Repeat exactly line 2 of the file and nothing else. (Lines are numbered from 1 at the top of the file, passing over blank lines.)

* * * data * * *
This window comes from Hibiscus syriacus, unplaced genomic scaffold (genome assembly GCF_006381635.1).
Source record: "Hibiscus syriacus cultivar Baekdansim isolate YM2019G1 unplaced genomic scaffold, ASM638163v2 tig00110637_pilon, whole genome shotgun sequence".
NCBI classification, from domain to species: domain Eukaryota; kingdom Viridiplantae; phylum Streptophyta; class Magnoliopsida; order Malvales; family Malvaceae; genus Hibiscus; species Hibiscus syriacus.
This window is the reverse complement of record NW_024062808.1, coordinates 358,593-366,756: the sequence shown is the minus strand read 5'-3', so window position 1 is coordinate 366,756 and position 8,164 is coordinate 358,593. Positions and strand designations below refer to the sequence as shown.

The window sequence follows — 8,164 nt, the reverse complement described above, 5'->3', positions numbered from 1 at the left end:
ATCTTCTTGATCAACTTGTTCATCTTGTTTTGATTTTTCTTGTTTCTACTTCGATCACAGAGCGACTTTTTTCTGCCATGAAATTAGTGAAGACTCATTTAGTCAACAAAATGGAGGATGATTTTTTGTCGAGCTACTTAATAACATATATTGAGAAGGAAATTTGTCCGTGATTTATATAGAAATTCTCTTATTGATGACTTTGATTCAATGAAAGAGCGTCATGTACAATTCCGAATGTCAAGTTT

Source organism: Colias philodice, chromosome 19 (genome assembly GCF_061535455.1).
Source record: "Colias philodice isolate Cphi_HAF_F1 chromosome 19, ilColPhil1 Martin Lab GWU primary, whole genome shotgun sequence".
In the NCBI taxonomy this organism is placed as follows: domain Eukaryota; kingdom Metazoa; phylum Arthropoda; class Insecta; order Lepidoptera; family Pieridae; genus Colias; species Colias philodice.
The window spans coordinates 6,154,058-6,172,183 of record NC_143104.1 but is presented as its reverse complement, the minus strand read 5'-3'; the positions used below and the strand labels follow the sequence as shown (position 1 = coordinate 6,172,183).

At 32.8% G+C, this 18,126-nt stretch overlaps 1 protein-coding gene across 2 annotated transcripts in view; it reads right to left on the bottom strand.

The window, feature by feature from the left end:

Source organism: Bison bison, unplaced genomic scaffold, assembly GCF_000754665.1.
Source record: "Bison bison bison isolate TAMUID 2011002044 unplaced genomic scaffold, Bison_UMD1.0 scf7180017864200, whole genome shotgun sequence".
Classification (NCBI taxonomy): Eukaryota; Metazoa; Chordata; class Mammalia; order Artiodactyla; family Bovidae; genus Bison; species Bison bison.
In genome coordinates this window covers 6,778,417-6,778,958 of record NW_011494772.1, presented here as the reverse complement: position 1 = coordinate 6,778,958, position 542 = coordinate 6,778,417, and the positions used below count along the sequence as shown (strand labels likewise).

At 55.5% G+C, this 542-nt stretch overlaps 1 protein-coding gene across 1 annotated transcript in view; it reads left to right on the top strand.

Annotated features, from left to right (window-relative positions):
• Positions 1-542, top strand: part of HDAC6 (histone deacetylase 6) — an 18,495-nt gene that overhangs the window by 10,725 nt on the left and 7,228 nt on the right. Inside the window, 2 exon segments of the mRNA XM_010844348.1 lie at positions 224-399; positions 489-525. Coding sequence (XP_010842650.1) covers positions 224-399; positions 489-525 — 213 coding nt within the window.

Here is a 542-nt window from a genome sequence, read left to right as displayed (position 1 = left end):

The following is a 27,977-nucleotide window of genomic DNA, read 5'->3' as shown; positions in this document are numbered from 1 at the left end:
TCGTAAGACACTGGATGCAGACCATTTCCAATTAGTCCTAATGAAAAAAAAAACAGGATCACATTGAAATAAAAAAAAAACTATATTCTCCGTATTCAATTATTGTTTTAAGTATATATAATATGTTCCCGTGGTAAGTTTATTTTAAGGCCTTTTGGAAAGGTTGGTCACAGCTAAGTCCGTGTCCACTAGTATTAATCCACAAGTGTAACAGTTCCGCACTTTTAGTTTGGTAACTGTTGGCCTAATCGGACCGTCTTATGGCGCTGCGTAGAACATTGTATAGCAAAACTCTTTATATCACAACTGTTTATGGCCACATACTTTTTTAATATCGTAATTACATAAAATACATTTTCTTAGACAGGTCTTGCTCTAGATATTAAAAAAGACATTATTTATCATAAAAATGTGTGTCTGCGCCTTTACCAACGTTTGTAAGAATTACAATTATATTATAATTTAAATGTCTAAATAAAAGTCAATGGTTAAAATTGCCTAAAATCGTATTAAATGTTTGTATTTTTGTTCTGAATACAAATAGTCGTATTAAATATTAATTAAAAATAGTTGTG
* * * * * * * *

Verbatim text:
Source record: "Hibiscus syriacus cultivar Baekdansim isolate YM2019G1 unplaced genomic scaffold, ASM638163v2 tig00110637_pilon, whole genome shotgun sequence".